However, the impact of this is far lower than most people expect and accounts for maybe 100 calories per day. You can easily offset that change by going for a walk or getting a little extra exercise in the gym.
When you lose weight, you will also find that because you are carrying less weight, you burn fewer calories. Essentially, a smaller body requires less energy. Yes, your metabolism is “slower” in that respect when you diet.3 That does not mean it is broken or has slowed down in a negative manner. Rather, it’s working as intended.
You do not have to accept being a certain weight just because that’s where you are now.
So, it’s been established that some people do have faster metabolisms than others but that the difference is small between individuals with the same basic statistics (age, weight, height). However, there are things that can be done to boost metabolism.
Being active is one of the best activities for boosting metabolism. Regular cardiovascular activity and weight training can help build muscle mass and increase metabolic rate. While you’re moving, you are burning more energy.4
Boosting Metabolism with Essential Oils
Another option for kickstarting metabolism is to try essential oils. Peppermint, fennel seed, and cinnamon essential oils can be great for boosting metabolism, curbing appetite, and consequently promoting fat loss.5,6,7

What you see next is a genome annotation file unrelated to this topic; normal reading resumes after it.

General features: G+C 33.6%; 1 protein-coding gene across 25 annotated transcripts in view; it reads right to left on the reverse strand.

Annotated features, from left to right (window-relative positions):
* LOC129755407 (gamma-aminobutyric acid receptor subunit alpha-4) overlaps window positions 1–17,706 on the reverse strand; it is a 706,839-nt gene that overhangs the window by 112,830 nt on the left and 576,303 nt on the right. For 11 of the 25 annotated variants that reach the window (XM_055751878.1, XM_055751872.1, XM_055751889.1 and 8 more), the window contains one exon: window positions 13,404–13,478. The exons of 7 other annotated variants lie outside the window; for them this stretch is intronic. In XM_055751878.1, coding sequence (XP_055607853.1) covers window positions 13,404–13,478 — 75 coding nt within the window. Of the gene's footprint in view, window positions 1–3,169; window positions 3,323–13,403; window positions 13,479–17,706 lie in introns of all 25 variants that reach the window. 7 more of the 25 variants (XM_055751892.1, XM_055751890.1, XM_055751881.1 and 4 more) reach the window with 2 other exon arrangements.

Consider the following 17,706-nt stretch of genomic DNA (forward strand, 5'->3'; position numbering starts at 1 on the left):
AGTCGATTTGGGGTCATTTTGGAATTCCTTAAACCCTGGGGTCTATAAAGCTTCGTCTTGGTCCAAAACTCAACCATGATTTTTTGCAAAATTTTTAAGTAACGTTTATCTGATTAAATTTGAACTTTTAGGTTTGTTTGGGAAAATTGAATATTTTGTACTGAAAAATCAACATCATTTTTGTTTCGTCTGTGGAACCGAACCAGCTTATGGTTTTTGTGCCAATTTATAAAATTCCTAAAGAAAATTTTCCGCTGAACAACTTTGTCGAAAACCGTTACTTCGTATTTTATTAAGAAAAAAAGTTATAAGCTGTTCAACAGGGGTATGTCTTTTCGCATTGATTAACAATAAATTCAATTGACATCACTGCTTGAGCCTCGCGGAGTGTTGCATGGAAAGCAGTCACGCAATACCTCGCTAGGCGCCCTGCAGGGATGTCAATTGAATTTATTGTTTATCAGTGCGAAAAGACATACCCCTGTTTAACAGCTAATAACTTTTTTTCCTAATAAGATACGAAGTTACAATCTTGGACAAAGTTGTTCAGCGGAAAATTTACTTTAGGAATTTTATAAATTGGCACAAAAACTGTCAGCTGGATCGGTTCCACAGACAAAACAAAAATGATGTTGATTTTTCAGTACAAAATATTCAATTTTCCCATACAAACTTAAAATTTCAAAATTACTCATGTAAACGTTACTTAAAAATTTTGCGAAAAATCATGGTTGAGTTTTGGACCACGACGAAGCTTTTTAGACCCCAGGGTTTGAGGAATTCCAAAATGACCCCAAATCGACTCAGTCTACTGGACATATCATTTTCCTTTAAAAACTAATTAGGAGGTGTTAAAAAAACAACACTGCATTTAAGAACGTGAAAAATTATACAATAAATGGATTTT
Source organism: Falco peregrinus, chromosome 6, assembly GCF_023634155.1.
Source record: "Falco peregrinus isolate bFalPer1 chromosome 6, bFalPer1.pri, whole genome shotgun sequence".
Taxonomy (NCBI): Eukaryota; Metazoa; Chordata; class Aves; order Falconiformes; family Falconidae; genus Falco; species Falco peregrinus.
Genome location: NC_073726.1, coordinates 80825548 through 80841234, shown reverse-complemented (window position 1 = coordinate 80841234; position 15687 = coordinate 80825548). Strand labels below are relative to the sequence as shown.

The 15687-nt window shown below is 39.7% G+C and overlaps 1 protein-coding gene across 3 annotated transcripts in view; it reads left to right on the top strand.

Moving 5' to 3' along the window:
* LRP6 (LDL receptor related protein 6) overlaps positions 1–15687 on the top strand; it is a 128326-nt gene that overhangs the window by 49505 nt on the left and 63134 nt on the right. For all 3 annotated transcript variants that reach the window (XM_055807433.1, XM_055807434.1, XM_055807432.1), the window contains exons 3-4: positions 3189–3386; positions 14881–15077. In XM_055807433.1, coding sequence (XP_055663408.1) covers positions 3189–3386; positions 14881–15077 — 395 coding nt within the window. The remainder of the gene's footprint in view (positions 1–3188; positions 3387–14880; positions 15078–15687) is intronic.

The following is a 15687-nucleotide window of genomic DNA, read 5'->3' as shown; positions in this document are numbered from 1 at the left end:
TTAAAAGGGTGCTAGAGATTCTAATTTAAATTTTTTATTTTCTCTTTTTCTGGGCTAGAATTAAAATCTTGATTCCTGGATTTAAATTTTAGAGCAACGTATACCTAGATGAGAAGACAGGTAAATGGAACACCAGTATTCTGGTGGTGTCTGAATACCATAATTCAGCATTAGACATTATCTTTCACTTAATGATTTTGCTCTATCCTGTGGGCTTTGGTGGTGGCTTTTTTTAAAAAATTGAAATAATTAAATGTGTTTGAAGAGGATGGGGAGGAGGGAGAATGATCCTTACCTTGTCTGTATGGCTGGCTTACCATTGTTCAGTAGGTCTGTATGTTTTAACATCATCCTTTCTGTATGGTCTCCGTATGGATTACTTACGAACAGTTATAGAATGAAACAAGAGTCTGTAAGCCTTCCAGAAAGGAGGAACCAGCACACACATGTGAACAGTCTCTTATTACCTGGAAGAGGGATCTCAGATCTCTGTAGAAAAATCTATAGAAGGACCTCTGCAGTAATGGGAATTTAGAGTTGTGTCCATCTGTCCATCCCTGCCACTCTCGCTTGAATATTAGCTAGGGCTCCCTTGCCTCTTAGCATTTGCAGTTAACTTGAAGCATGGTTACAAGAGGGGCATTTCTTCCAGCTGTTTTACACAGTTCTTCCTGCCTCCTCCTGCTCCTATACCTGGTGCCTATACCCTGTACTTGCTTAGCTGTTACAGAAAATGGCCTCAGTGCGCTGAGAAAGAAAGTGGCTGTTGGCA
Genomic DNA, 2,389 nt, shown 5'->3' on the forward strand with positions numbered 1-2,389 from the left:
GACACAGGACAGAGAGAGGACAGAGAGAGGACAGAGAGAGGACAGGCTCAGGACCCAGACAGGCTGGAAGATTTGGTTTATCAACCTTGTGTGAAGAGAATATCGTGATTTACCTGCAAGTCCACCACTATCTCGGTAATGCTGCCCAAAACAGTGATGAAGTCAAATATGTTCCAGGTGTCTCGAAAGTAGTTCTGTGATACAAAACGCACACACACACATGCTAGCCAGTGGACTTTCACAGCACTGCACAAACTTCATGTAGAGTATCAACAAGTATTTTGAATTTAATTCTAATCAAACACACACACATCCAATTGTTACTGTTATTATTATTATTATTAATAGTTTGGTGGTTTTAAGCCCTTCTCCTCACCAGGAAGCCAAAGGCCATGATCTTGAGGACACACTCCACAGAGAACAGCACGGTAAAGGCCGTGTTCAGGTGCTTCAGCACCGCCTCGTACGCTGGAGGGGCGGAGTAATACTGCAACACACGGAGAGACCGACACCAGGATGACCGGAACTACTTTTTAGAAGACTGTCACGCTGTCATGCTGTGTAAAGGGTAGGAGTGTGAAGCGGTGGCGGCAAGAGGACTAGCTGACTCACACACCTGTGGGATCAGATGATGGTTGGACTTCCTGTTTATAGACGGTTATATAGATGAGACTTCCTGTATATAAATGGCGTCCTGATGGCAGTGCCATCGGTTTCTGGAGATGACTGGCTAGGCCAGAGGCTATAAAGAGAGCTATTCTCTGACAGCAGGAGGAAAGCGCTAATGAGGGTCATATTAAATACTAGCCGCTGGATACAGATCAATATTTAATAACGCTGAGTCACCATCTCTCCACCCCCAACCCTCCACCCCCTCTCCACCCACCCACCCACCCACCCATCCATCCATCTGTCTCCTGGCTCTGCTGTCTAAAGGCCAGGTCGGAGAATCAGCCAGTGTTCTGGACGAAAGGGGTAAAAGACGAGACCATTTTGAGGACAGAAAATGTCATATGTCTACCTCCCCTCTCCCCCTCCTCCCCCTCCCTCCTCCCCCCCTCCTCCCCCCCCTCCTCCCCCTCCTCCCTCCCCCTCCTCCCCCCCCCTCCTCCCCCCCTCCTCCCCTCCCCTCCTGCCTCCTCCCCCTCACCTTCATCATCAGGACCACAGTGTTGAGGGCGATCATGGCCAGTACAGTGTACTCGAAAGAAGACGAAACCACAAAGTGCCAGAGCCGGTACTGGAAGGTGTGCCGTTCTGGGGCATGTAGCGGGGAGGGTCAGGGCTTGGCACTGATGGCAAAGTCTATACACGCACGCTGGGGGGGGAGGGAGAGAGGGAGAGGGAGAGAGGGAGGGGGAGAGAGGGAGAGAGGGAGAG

According to studies, some of the active ingredients in cinnamon essential oil interact with insulin receptors in cells in a way that encourages cells to take up sugar from the bloodstream, boosting energy.
Some essential oils are known to act as diuretics, which means that people who use them may lose weight quite quickly early on but much of the weight loss would be water weight. This is something that the marketers cater to because it means that users will see big results quite quickly. However, these results are not long-lasting.
If the individual stops using the essential oil or no longer adhere to their diet or exercise regimen, they will regain the water weight quickly. The good thing about fat loss, however, is that if you do it slowly, the changes tend to become a habit.
Someone may use cinnamon or peppermint essential oils to reduce sugar cravings for the first several weeks, then find that after they have stopped eating sugar for a while, they no longer crave it.
In addition to using essential oils and exercising to boost metabolism, remember that it’s important to be mindful of how much you eat because little things add up.
Once you understand the way that your metabolism works and the numbers that drive the calculations, you are in a much better position to take control of your body. Weight loss is just a matter of numbers. Everything else—Keto, Atkins, fasting, juice cleanses—is just noise that confuses the scientific core that drives weight loss.
Metabolism is not some great mystery. You have the power to take control of it and build a strong, lean, fit, and healthy body.